Ducks are easy targets, though, because they're slow and most don't mind being fairly close to people, so for the next test I wanted to try my hand at capturing a few faster birds. Most of the subjects out on the day I chose to shoot were very quick movers who don't like being close to people, so I felt they'd be a real test. Yes, I had the bird feeders to lure them in, but that was little help to ease their trepidation regarding my presence.
I knew the Stylus 1 had the zoom range I would need for the shots I was trying to capture, and the fast AF required to react quickly to the speed of these particular birds, but I discovered one additional benefit to this camera as compared to mirrorless and SLR cameras in its price range, and that was virtually silent operation when the sounds are switched off. I was able to position myself fairly close to the action and fire away without frightening them too badly, allowing for nice close-ups that yet again had the subject to background isolation I was hoping for. The Stylus 1 should be especially interesting to nature photographers or anyone needing a measure of stealth compared to the "clack" from a typical interchangeable-lens camera shutter.
I also grew to love the simple controls on the front of the Stylus 1. Having a zoom lever instead of worrying about manual zoom simplified certain shots, such as zeroing in on the fast birds below. I often found myself flipping the convenient toggle beside the lens that allows for jumping back and forth between manual and automatic focus. With my right forefinger on the zoom lever, my right middle finger on the focus toggle and my left middle finger on the control ring (which acts as a focus ring while in manual focus) I was able to rapidly adjust both zoom and focus while still being ready to fire away at will.
Now let's talk about the obvious trade-off that I'm sure some of you are concerned about: that relatively small sensor housed inside the Olympus Stylus 1. To many enthusiast shooters, a 1/1.7" sensor is simply too small to be worth considering for their needs, and is in fact less than half the area of the sensor inside the compact Sony RX10, and less than a quarter the area of Micro Four Thirds sensors inside so many of Olympus' enthusiast lines. The smaller sensor, however, is why the Stylus 1 can be so small and yet deliver such great zoom range at a constant f/2.8 aperture. When you migrate upward to even a 1"-type sensor like the one found in the Stylus 1's closest rival, the enthusiast zoom Sony RX10, the body size and weight needed to house the lens grows substantially, even though the RX10 is only capable of 200mm equivalent at its maximum telephoto setting, compared to the Stylus 1's 300mm (the RX10 does go much wider, though, to 24mm equivalent).
The most common complaint about smaller sensors is their poor image quality at high ISOs, and typically poor performance under dim lighting, so I took the Stylus 1 indoors and out at dusk for some lower light and higher ISO tests. The results were much better than I'd anticipated given its sensor size, and while not of the caliber you can expect from much larger sensors, I was still pretty pleased with what this relatively small camera could do under these challenging conditions.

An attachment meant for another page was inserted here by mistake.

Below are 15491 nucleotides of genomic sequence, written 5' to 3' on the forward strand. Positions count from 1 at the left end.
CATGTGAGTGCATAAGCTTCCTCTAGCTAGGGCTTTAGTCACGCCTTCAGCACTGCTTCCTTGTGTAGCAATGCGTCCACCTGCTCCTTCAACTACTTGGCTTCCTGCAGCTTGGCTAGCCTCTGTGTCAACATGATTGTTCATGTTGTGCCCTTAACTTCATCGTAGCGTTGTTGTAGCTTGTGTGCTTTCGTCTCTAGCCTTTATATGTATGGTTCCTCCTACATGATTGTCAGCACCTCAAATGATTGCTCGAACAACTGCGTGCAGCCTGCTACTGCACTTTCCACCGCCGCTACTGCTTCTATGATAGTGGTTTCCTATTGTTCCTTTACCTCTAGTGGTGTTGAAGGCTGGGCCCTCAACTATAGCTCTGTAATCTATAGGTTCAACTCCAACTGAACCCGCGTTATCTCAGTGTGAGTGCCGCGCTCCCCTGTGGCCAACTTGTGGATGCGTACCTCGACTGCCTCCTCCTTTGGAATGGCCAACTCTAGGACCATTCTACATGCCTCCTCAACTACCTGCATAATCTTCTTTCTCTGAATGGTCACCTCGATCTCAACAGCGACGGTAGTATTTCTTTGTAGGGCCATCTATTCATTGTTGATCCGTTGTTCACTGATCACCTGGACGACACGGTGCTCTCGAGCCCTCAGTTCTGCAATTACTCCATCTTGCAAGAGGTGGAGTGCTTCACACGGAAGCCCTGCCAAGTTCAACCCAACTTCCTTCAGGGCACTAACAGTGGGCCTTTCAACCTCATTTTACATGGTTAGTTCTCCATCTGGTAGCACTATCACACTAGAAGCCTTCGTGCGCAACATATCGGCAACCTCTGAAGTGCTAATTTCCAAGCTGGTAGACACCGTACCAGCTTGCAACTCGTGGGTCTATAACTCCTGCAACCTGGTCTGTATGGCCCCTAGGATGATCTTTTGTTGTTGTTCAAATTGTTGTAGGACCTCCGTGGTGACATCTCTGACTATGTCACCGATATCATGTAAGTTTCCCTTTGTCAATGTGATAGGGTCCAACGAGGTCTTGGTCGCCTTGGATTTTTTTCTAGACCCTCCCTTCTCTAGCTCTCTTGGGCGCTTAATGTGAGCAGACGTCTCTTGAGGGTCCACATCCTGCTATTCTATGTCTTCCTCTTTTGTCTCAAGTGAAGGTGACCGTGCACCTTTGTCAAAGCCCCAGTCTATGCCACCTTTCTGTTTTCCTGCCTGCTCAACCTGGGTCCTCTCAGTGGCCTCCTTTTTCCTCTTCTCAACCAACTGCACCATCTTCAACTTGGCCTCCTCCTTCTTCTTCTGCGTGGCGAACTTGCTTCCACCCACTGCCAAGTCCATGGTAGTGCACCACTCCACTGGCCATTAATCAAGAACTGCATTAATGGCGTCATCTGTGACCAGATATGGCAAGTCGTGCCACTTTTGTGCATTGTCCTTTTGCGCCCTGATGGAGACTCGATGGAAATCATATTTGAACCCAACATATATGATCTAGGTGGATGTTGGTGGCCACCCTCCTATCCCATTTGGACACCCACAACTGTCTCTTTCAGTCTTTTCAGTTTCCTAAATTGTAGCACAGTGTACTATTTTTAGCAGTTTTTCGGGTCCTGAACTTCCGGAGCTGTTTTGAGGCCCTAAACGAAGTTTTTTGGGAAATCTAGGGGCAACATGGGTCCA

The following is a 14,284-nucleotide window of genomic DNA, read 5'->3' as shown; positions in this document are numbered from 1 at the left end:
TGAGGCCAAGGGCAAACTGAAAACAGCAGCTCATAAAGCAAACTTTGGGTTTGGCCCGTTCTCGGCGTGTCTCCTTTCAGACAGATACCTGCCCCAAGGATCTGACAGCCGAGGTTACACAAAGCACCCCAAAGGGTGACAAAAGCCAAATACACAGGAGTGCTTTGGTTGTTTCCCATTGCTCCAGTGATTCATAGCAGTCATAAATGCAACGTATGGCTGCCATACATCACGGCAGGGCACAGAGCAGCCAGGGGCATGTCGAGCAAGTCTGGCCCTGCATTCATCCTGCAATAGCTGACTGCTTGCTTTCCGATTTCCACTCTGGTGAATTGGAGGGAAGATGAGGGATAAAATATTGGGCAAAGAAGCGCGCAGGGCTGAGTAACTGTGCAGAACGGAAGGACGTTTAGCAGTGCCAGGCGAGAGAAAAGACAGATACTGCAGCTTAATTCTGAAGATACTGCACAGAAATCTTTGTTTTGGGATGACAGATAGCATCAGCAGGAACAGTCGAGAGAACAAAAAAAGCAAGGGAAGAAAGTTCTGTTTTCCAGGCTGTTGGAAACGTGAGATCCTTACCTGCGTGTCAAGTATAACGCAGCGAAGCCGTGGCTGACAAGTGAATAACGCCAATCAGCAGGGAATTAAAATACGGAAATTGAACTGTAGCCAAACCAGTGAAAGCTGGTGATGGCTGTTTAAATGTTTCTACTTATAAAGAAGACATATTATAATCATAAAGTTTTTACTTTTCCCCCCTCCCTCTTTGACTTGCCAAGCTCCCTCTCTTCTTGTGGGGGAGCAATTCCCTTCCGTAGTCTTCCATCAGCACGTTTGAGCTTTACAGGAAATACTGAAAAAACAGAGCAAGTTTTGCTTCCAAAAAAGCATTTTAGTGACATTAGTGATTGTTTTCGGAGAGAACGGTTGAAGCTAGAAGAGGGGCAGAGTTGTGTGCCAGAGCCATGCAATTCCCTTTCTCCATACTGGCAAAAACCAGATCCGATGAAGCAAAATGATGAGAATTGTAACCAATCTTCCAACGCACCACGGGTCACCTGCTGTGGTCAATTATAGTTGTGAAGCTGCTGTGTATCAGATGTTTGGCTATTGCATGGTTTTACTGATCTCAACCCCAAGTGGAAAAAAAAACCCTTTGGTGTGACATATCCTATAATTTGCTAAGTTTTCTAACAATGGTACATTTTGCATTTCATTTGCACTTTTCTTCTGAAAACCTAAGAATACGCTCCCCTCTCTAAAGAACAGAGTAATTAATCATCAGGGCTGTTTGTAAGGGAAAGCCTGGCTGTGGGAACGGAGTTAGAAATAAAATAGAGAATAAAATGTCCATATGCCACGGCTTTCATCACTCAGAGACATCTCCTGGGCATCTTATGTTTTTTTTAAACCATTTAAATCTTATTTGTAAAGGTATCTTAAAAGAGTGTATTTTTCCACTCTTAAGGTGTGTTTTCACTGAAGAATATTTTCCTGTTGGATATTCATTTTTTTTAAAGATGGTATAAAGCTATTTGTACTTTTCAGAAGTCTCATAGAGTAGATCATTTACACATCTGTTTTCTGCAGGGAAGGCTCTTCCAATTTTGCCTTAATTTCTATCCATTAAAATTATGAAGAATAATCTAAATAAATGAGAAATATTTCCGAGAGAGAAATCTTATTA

Bokeh. When the lens is wide-open at f/2.8, it renders pleasing circular blur patterns to smaller background elements like the little holiday lights in one of our gallery shots. Below are images that show this in more detail, as well as crops of the images to allow a closer inspection of the effect.
We'll add some shots with the lens stopped-down a bit soon, as aperture blade configurations with fewer sides tend to render blur patterns that are less circular and more polygonal in nature, which is often viewed from an artistic perspective as less desirable.
|124mm eq., f/2.8, 1/200s, ISO 200|
|300mm eq., f/2.8, 1/40s, ISO 320|
The above two images were taken wide-open. The first and third image are of the full shot, with a crop of the shot below each to showcase the blur patterns. You'll notice just a hint of axial chromatic aberration (the faint green ring) in the holiday light bokeh, but it's quite a bit less than we're accustomed to seeing. You'll also note the "onion-right" effect, which is generally the result of aspheric elements in the lens itself or diffraction. This is generally undesirable but doesn't occur often, and perfectly smooth circles are the ideal. (For more detailed information on bokeh please click here.)
In summary for part 1 of my Olympus Stylus 1 Field Test, the shallow depth of field and dreamy bokeh possible with this $700 fixed lens camera is astonishing. It spurred me to look for other cameras to compare it to in this price range, and I simply couldn't find any. Yes, there are plenty of fabulous interchangeable-lens cameras out there for under $700, but a high quality constant aperture lens of this caliber for any of them will take you well over the Stylus 1's price point. As mentioned, the Sony RX10 has a larger sensor and gets close in the zoom department, but stops at 200mm vs the Stylus 1's 300mm equivalent. And the Panasonic FZ200's smaller sensor means higher noise as well as less-shallow depth of field at equivalent settings. Bottom line, there just isn't a competitor currently on the market that can do all the things that the Stylus 1 can do as good as it does at anywhere near this price.